Bristol-Myers Squibb Files Patent Infringement Complaint Against AstraZeneca Regarding Anti-PD-L1 Antibody Product

On April 25, 2023, Bristol-Myers Squibb (“BMS”) filed a complaint in the District of Delaware against AstraZeneca related to AstraZeneca’s anti-PD-L1 antibody product, IMFINZI (durvalumab), alleging willful infringement of U.S. Patent No. 9,402,899 (“the ’899 patent”).  BMS alleges that the ’899 patent covers “Nobel Prize winning methods of treating cancer” by using “an antibody to inhibit the interaction between PD-1 and PD-L1 to treat cancer in patients.”  BMS further alleges that its OPDIVO (nivolumab) is the first antibody targeting the PD-1/PD-L1 pathway that has been approved anywhere in the world for cancer treatment.  BMS seeks a judgment of infringement of the ’899 patent, damages, and an award of attorneys’ fee and costs due to alleged willful infringement.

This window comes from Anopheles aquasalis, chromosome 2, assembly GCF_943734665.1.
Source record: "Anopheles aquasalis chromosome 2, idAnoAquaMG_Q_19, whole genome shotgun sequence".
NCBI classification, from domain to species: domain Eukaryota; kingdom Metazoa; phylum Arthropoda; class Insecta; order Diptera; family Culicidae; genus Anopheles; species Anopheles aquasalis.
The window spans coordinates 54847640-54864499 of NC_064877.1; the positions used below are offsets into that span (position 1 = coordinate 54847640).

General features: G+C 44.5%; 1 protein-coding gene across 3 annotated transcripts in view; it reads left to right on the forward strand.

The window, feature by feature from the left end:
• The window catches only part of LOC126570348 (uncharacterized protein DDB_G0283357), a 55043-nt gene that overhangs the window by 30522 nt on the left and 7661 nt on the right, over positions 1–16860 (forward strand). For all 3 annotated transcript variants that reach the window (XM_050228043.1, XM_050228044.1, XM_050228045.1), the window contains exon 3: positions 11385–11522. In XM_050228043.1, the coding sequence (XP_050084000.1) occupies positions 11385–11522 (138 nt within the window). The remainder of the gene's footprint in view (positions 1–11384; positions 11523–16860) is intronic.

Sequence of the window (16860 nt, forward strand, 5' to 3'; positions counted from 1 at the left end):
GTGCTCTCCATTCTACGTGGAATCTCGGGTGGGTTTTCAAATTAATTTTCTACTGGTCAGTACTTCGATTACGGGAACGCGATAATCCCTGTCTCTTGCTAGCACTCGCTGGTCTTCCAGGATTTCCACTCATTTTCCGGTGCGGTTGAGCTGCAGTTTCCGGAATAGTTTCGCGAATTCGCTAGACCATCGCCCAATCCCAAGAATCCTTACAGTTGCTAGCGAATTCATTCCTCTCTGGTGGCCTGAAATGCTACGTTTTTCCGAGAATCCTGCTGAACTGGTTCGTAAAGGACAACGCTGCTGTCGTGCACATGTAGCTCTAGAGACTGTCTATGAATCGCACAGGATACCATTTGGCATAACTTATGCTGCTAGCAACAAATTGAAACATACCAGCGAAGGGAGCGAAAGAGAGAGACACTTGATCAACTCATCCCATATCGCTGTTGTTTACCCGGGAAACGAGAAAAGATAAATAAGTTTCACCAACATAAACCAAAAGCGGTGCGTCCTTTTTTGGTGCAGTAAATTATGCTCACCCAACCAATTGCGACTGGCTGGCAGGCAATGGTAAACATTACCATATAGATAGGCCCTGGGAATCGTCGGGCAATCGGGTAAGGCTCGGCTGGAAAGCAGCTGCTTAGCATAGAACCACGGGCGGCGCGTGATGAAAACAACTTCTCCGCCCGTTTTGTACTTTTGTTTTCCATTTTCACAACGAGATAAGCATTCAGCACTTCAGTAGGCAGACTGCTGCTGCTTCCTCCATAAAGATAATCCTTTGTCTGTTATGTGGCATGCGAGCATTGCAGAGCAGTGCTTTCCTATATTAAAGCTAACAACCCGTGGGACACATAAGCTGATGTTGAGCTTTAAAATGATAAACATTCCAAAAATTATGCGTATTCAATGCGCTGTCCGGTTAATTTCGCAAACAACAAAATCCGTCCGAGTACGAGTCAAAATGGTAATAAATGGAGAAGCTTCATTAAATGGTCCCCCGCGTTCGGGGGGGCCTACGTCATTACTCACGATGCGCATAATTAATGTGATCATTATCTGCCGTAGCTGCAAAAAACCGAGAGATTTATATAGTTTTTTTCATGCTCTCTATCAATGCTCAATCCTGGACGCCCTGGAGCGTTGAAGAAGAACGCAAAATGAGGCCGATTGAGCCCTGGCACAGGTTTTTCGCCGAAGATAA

This is the second case that BMS has filed against AstraZeneca alleging infringement of the ‘899 patent.  In July 2017, BMS filed a complaint against AstraZeneca, also alleging that use of AstraZeneca’s IMFINZI (durvalumab) infringes claims of the ‘899 patent.  See C.A. No. 1:17-01028 (D. Del.).  That case was dismissed without prejudice in June 2019, based on a stipulation of the parties in view of an inventorship dispute raised in a related case.  Specifically, in a related case in the District of Massachusetts (15-cv-13443), the court ordered that Dr. Gordon Freeman (Dana Farber Cancer Institute) and Dr. Clive Wood (Genetics Institute) are additional co-inventors of the ’899 patent.  In July 2020, the Federal Circuit affirmed the inventorship determination.

Stay tuned to Big Molecule Watch for further developments with this case.